What is Docker BuildKit and What can I use it for?

Docker BuildKit is a little known feature now available in the latest Docker release 19.03. BuildKit enables higher performance docker builds and caching possibility to decrease build times and increase productivity for free.

What is Docker BuildKit and What can I use it for?

BuildKit has been lingering in the background of Docker builds for some time now as an experimental feature. Since 19.03, with an environment variable BuildKit can be enabled and unleash some massive performance features.

The standard Docker build command performs builds on Dockerfiles serially, which means it reads and builds each line or layer of the Dockerfile one layer at a time. When BuildKit is enabled, it allows for parallel build processing resulting in better performance and faster build times.

BuildKit is a new project under the Moby umbrella for building and  packaging software using containers. It’s a new codebase meant to  replace the internals of the current build features in the Moby Engine.

Key BuildKit Features according to the Moby BuildKit Project

  • Automatic garbage collection
  • Extendable frontend formats
  • Concurrent dependency resolution
  • Efficient instruction caching
  • Build cache import/export
  • Nested build job invocations
  • Distributed workers
  • Multiple output formats
  • Pluggable architecture
  • Execution without root privilege

To summarize, BuildKit has better performance and uses the same docker build interface which we are already familiar with. Additionally, BuildKit enables the use of cache and storing cache in remote container repositories like DockerHub for better build performance as we don't have to rebuild every layer of an image.


BuildKit for Development

Since BuildKit is so easy to enable I recommend enabling everywhere to take advantage of the powerful features. Best place to start is with your Development environment to better understand the benefits.  BuildKit will be a pleasant upgrade unlocking more use cases for building images.

Start early and start in development. Enable BuildKit now to understand how best it will work with your projects. It is an easy way to start and then you can keep moving BuildKit forward in your Development enviornment to CI/CD as a next step.


Using BuildKit in your CI/CD Pipeline

Now that we understand the background about BuildKit let's now take a look at why we should enable BuildKit inside a CI/CD pipeline. Since most of the available CI/CD tools like CircleCI, GitLab, TravisCI, etc use or can use Docker to manage your jobs. This is the perfect use case to enable BuildKit.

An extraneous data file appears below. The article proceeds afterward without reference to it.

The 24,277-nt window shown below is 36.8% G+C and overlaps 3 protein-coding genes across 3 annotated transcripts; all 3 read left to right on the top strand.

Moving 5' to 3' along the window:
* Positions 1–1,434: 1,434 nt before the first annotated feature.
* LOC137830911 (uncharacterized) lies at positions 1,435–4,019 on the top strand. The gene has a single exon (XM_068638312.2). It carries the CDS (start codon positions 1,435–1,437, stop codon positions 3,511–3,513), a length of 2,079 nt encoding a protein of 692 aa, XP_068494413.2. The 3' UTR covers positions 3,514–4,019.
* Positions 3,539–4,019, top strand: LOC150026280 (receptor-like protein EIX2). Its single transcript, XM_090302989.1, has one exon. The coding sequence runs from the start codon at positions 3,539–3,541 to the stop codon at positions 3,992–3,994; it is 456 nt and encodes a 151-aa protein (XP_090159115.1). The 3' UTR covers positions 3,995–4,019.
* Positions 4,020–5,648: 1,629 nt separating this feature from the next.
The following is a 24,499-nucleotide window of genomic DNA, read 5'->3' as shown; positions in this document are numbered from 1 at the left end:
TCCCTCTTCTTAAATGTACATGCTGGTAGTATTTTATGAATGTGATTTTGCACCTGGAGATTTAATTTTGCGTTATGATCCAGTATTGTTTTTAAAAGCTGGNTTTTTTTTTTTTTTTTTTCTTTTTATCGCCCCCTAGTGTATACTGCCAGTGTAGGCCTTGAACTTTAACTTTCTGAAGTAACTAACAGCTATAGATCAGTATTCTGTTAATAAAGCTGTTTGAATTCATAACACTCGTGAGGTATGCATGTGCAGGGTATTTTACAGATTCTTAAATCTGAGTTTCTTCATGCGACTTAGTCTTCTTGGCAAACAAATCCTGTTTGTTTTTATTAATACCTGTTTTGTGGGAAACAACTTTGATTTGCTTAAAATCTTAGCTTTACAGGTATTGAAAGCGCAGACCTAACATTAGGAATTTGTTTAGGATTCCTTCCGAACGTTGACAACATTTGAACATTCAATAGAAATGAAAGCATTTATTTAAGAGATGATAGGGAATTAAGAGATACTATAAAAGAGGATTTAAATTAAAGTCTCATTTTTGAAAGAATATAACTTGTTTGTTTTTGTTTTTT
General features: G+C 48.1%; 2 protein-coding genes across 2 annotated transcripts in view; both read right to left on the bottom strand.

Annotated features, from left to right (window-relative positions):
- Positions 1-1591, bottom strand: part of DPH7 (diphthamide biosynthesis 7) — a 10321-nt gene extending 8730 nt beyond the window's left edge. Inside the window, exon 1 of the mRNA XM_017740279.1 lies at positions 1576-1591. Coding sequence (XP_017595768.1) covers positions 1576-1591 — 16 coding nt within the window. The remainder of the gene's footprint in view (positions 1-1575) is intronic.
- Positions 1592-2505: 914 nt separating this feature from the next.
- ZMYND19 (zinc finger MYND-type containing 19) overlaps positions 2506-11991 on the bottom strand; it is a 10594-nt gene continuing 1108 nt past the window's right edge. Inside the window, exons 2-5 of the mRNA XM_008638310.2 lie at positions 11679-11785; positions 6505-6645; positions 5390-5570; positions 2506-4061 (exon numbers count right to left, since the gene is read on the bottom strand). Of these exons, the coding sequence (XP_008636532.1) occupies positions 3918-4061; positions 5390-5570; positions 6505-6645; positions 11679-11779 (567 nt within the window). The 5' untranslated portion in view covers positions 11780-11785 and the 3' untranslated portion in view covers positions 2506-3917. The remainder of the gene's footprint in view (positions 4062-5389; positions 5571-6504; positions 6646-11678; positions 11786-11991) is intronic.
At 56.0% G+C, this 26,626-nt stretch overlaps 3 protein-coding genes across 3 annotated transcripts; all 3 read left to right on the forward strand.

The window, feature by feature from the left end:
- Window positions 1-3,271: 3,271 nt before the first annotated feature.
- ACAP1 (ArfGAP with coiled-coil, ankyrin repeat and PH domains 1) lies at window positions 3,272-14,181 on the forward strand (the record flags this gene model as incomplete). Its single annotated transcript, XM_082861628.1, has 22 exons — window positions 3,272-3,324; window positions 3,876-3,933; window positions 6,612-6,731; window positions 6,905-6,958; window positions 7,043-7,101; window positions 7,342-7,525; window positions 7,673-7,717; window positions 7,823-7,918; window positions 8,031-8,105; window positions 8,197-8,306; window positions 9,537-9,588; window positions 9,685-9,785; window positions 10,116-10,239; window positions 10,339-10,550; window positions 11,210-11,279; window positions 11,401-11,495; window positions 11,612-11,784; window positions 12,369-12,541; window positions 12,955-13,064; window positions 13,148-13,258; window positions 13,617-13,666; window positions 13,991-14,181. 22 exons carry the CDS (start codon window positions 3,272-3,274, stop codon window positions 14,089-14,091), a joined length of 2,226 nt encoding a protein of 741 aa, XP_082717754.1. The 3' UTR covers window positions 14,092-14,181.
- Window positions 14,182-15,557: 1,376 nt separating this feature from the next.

Time is money and BuildKit will help reduce build time. Do I need to go further? Honestly, I enabled BuildKit on several projects and I keep rolling it out to more projects and have seen vast improvements in build times using GitLab CI. Timings will vary based on how your Dockerfile is written and configuration of your CI/CD servers.

Even if you are using the SaaS version of your CI/CD tools you can still enable BuildKit for your jobs. Cool, right?


Enable BuildKit

BuildKit can be enabled in two different ways. Enable BuildKit simply by setting an environment variable or configure Docker daemon to use BuildKit as default for all builds. BuildKit is only available for Linux and macOS.

The benefit of enabling BuildKit with a variable is maybe you only want to enable BuildKit for environment or a specific build. Set the environment variable by export DOCKER_BUILD=1.

To enable BuildKit when running a Build:

$ DOCKER_BUILDKIT=1 docker build .

Another option is setting BuidKit as a global setting for the entire Docker host by adding BuildKit to the Docker daemon. You can do this two different ways.

  1. Edit the daemon file directly /etc/docker/daemon.json and add the below
{
"experimental" : false,
"debug" : true,
"features":{
"buildkit" : true}
}

2. If you are using Docker for Mac, for developing you can perform this directly via the Docker menu. Docker for Mac Menu -> Preferences ->Daemon -> Advanced

Copy the settings into the Docker Daemon configuration and click Apply & Restart.

Don't wait any longer. Enable BuildKit now!


What's Next? buildx

Now that we understand the benefits of BuildKit we can actually take our builds even further. What, further? Yes, you read that correctly.

BuildX sounds like something from an Elon Musk project. However, buildx is an expansion of BuildKit enabling even further features. buildx is still experimental but from my initial testing and now using in production works really well and I am still learning all the possible features. The greatest feature that fits my use cases is using the builders to isolate build enviornments and build mulit-architecutre images.

buildx Features

  • Familiar UI from docker build
  • Full BuildKit capabilities with container driver
  • Multiple builder instance support
  • Multi-node builds for cross-platform images
  • Compose build support
  • WIP: High-level build constructs (bake)
  • TODO: In-container driver support
Jiang Huan BuildKit timings

Jiang Huan wrote a great article how they are using BuildKit combined with buildx and leveraging build cache has reduce buildtimes significantly. I am still researching all the possabilites and will report the details of using both BuildKit and buildx and some more use cases. Stay tuned for more findings.

Read Jiang's findins below as he expalins how to setup each components and details out how to leverage build caching.

Docker build cache sharing on multi-hosts with BuildKit and buildx
To share how BuildKit is used along with buildx to speed up our image build jobs on multiple hosts such as shared Gitlab CI runners. Currently in Titansoft, we are on a journey of infrastructure…

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